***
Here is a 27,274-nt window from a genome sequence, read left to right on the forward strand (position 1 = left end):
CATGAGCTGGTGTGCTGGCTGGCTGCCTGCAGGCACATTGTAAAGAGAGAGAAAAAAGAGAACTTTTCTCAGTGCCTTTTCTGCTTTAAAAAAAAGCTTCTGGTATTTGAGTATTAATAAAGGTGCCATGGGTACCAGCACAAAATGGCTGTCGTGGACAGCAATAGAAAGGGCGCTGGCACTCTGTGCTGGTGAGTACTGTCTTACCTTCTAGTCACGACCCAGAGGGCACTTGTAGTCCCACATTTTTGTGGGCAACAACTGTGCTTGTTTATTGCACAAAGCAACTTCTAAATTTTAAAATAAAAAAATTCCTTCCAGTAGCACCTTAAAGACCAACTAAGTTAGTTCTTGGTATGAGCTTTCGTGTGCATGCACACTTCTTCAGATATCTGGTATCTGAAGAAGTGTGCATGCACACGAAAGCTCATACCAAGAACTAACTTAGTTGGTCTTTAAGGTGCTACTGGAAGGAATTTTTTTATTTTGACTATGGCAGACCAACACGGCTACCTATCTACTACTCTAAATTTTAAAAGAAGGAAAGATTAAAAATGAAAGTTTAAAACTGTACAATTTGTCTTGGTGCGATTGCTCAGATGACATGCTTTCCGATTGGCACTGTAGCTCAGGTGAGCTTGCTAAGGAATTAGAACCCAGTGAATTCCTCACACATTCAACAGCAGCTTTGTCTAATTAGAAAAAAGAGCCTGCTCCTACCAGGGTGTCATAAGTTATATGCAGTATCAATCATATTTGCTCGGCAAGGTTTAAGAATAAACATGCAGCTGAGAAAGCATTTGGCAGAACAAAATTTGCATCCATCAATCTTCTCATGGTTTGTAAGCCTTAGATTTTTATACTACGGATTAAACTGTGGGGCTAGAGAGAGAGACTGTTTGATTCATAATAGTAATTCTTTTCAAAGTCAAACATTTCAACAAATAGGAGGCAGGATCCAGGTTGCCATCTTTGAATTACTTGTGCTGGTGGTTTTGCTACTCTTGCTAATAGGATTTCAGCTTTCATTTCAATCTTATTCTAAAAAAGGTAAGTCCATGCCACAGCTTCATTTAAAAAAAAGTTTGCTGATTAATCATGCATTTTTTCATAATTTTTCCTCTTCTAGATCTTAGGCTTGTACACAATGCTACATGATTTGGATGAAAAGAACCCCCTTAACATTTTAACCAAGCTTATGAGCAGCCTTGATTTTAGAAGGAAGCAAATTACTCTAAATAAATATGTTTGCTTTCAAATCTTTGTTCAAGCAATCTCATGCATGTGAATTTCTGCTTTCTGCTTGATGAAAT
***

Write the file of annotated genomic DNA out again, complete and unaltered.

Here is a 27,274-nt window from a genome sequence, read left to right on the forward strand (position 1 = left end):
CATGAGCTGGTGTGCTGGCTGGCTGCCTGCAGGCACATTGTAAAGAGAGAGAAAAAAGAGAACTTTTCTCAGTGCCTTTTCTGCTTTAAAAAAAAGCTTCTGGTATTTGAGTATTAATAAAGGTGCCATGGGTACCAGCACAAAATGGCTGTCGTGGACAGCAATAGAAAGGGCGCTGGCACTCTGTGCTGGTGAGTACTGTCTTACCTTCTAGTCACGACCCAGAGGGCACTTGTAGTCCCACATTTTTGTGGGCAACAACTGTGCTTGTTTATTGCACAAAGCAACTTCTAAATTTTAAAATAAAAAAATTCCTTCCAGTAGCACCTTAAAGACCAACTAAGTTAGTTCTTGGTATGAGCTTTCGTGTGCATGCACACTTCTTCAGATATCTGGTATCTGAAGAAGTGTGCATGCACACGAAAGCTCATACCAAGAACTAACTTAGTTGGTCTTTAAGGTGCTACTGGAAGGAATTTTTTTATTTTGACTATGGCAGACCAACACGGCTACCTATCTACTACTCTAAATTTTAAAAGAAGGAAAGATTAAAAATGAAAGTTTAAAACTGTACAATTTGTCTTGGTGCGATTGCTCAGATGACATGCTTTCCGATTGGCACTGTAGCTCAGGTGAGCTTGCTAAGGAATTAGAACCCAGTGAATTCCTCACACATTCAACAGCAGCTTTGTCTAATTAGAAAAAAGAGCCTGCTCCTACCAGGGTGTCATAAGTTATATGCAGTATCAATCATATTTGCTCGGCAAGGTTTAAGAATAAACATGCAGCTGAGAAAGCATTTGGCAGAACAAAATTTGCATCCATCAATCTTCTCATGGTTTGTAAGCCTTAGATTTTTATACTACGGATTAAACTGTGGGGCTAGAGAGAGAGACTGTTTGATTCATAATAGTAATTCTTTTCAAAGTCAAACATTTCAACAAATAGGAGGCAGGATCCAGGTTGCCATCTTTGAATTACTTGTGCTGGTGGTTTTGCTACTCTTGCTAATAGGATTTCAGCTTTCATTTCAATCTTATTCTAAAAAAGGTAAGTCCATGCCACAGCTTCATTTAAAAAAAAGTTTGCTGATTAATCATGCATTTTTTCATAATTTTTCCTCTTCTAGATCTTAGGCTTGTACACAATGCTACATGATTTGGATGAAAAGAACCCCCTTAACATTTTAACCAAGCTTATGAGCAGCCTTGATTTTAGAAGGAAGCAAATTACTCTAAATAAATATGTTTGCTTTCAAATCTTTGTTCAAGCAATCTCATGCATGTGAATTTCTGCTTTCTGCTTGATGAAAT